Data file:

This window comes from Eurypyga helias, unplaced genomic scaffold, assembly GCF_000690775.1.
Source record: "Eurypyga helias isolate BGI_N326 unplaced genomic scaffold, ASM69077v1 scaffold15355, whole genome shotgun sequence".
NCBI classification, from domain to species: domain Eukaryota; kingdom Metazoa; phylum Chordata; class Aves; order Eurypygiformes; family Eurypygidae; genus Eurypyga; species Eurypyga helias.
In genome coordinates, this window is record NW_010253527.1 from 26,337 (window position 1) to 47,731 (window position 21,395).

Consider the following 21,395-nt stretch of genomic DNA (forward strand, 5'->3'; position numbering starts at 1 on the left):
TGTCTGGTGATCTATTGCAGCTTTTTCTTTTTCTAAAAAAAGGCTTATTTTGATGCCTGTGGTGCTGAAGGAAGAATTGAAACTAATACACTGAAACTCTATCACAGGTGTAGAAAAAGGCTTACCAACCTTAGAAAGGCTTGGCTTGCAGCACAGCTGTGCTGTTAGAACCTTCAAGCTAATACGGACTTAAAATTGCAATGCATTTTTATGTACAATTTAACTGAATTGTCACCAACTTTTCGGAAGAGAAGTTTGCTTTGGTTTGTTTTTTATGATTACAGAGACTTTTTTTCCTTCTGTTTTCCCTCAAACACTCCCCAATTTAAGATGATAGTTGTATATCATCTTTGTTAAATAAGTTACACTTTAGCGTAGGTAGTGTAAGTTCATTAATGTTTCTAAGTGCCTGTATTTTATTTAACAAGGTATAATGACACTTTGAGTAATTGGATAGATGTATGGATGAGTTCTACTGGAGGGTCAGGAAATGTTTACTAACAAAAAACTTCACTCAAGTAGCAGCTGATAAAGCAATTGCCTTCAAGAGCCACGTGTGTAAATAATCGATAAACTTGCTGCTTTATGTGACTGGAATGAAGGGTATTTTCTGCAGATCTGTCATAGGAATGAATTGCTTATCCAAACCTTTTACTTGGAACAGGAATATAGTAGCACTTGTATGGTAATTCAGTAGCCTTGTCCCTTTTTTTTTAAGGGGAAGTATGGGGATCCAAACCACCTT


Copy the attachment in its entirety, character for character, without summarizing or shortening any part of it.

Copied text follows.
This window comes from Eurypyga helias, unplaced genomic scaffold, assembly GCF_000690775.1.
Source record: "Eurypyga helias isolate BGI_N326 unplaced genomic scaffold, ASM69077v1 scaffold15355, whole genome shotgun sequence".
NCBI classification, from domain to species: domain Eukaryota; kingdom Metazoa; phylum Chordata; class Aves; order Eurypygiformes; family Eurypygidae; genus Eurypyga; species Eurypyga helias.
In genome coordinates, this window is record NW_010253527.1 from 26,337 (window position 1) to 47,731 (window position 21,395).

Consider the following 21,395-nt stretch of genomic DNA (forward strand, 5'->3'; position numbering starts at 1 on the left):
TGTCTGGTGATCTATTGCAGCTTTTTCTTTTTCTAAAAAAAGGCTTATTTTGATGCCTGTGGTGCTGAAGGAAGAATTGAAACTAATACACTGAAACTCTATCACAGGTGTAGAAAAAGGCTTACCAACCTTAGAAAGGCTTGGCTTGCAGCACAGCTGTGCTGTTAGAACCTTCAAGCTAATACGGACTTAAAATTGCAATGCATTTTTATGTACAATTTAACTGAATTGTCACCAACTTTTCGGAAGAGAAGTTTGCTTTGGTTTGTTTTTTATGATTACAGAGACTTTTTTTCCTTCTGTTTTCCCTCAAACACTCCCCAATTTAAGATGATAGTTGTATATCATCTTTGTTAAATAAGTTACACTTTAGCGTAGGTAGTGTAAGTTCATTAATGTTTCTAAGTGCCTGTATTTTATTTAACAAGGTATAATGACACTTTGAGTAATTGGATAGATGTATGGATGAGTTCTACTGGAGGGTCAGGAAATGTTTACTAACAAAAAACTTCACTCAAGTAGCAGCTGATAAAGCAATTGCCTTCAAGAGCCACGTGTGTAAATAATCGATAAACTTGCTGCTTTATGTGACTGGAATGAAGGGTATTTTCTGCAGATCTGTCATAGGAATGAATTGCTTATCCAAACCTTTTACTTGGAACAGGAATATAGTAGCACTTGTATGGTAATTCAGTAGCCTTGTCCCTTTTTTTTTAAGGGGAAGTATGGGGATCCAAACCACCTT